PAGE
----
Operating a nonprofit corporation can give you a lot of freedom compared to operating a for-profit corporation. For one, you can simply do whatever your organization was created to do, without worrying about whether you’re pleasing shareholders. For another, you can get a tax-exempt status that will protect you from the burden of the corporate income tax. However, that status isn’t absolute, and if you engage in any prohibited activities, your nonprofit status can be revoked.
Nonprofit corporations are governed under federal law by Section 501c(3) of the Internal Revenue Code, which dictates what activities a nonprofit may engage in, and what are considered “prohibited activities.” The first of these prohibited activities is straightforward: nonprofit organizations are not allowed to turn a profit for those who own or operate it. Anyone with a personal or private interest in the organization (be they employees, officers, directors, or so on) cannot “substantially benefit” from the activities of the organization, aside from what they’d gain from drawing a paycheck.
Another one of the prohibited activities is engaging in political campaigning. Nonprofits organized under 501c(3) cannot campaign for, or against, any candidate for elected office. Their employees and representatives are also similarly restricted from campaigning for or against candidates, at least in their official capacity. Similarly, 501c(3) nonprofits can only engage in a limited amount of political lobbying, such that it does not constitute a substantial portion of the organization’s activities. (Anyone who wants to create an organization specifically for political advocacy should instead look into a 501c(4) “social welfare” organization, which is permitted to engage in political activity to a greater extent.)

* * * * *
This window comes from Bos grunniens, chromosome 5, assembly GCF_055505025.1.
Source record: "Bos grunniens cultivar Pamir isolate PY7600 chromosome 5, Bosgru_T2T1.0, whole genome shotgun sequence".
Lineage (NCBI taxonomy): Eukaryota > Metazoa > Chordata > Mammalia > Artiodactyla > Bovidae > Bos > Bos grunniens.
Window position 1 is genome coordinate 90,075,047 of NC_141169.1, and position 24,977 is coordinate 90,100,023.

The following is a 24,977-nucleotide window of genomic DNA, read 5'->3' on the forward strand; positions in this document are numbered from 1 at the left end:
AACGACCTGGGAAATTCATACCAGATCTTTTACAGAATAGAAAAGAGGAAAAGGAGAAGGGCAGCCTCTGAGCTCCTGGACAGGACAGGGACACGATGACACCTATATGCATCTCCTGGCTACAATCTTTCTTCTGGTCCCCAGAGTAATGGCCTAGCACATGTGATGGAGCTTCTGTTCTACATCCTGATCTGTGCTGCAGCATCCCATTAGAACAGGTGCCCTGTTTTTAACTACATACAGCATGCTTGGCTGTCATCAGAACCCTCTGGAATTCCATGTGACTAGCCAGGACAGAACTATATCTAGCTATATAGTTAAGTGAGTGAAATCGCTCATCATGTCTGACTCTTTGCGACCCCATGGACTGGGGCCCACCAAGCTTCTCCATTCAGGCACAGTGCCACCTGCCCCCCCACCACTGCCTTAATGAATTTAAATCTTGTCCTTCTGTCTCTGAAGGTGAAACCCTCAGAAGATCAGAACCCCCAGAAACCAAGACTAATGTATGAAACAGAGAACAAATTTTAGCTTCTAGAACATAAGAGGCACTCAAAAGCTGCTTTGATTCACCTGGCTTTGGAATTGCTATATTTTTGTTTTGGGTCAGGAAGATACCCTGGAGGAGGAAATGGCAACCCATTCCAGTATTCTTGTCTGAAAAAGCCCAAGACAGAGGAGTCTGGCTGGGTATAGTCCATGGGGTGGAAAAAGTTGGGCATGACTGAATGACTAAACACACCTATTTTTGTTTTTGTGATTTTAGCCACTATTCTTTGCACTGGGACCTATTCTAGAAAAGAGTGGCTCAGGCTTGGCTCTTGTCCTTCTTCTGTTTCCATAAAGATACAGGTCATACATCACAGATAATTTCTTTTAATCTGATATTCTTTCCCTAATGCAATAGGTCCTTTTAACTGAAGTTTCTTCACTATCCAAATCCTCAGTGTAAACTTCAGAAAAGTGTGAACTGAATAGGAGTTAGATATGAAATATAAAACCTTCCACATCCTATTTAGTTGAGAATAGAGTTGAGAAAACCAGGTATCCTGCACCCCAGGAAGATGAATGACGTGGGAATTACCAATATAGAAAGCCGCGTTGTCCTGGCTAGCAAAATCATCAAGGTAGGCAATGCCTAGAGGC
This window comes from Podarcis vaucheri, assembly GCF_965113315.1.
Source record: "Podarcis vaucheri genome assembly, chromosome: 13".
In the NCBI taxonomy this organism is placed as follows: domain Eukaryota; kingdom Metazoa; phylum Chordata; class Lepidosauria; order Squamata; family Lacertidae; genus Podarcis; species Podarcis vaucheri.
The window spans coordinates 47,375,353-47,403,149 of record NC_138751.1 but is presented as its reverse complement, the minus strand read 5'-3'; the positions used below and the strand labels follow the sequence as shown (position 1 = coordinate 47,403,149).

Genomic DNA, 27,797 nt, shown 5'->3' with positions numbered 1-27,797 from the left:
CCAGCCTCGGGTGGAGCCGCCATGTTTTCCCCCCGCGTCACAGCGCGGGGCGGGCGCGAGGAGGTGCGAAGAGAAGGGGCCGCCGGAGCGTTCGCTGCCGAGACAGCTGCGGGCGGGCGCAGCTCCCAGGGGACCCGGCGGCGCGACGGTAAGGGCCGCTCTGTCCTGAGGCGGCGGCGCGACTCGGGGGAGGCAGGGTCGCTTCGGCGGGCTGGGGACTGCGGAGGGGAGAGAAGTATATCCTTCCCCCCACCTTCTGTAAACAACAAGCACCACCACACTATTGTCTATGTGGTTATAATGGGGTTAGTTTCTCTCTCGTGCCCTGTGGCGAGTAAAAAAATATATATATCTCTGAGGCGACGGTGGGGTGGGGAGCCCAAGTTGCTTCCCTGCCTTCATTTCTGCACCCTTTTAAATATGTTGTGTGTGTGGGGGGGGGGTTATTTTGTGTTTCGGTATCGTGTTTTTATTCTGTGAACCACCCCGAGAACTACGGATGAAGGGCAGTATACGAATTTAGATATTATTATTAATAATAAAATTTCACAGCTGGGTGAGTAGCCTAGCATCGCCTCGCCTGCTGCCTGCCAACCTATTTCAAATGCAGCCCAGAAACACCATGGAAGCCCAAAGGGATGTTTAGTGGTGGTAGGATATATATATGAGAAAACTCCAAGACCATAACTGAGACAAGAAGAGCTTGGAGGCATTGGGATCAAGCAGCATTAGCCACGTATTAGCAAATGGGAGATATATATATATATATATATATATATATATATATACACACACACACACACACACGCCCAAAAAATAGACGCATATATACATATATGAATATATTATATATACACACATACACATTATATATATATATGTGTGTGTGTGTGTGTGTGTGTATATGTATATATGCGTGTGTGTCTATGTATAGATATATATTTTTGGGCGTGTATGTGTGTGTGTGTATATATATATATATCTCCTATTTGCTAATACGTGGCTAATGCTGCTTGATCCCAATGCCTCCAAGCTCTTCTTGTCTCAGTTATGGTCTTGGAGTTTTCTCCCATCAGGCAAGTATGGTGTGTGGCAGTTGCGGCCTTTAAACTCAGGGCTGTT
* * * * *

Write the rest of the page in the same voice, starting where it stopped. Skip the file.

Finally, nonprofits are expected to further whatever purpose or purposes they said they were founded to advance. Additionally, they must notify the IRS if there is any substantial change in their operating purpose. This is to avoid the possibility of a nonprofit using their status as a shield for a different, undisclosed purpose. Failure to remain within these boundaries constitutes a prohibited activity, which can result in the suspension or revocation of nonprofit status.
If you need any help starting your nonprofit organization, or have questions about applying for tax-exempt status, you’ll need an attorney who thoroughly understands not-for-profit law and their tax implications. The non-profit law attorneys at Wingate, Kearney, & Cullen, LLP have offices in Brooklyn and Long Island, New York. The firm is experienced in incorporating religious and nonprofit organizations and applying for tax-exempt status. For more information or to schedule a consultation, call (718) 852-5900 or fill out our contact form.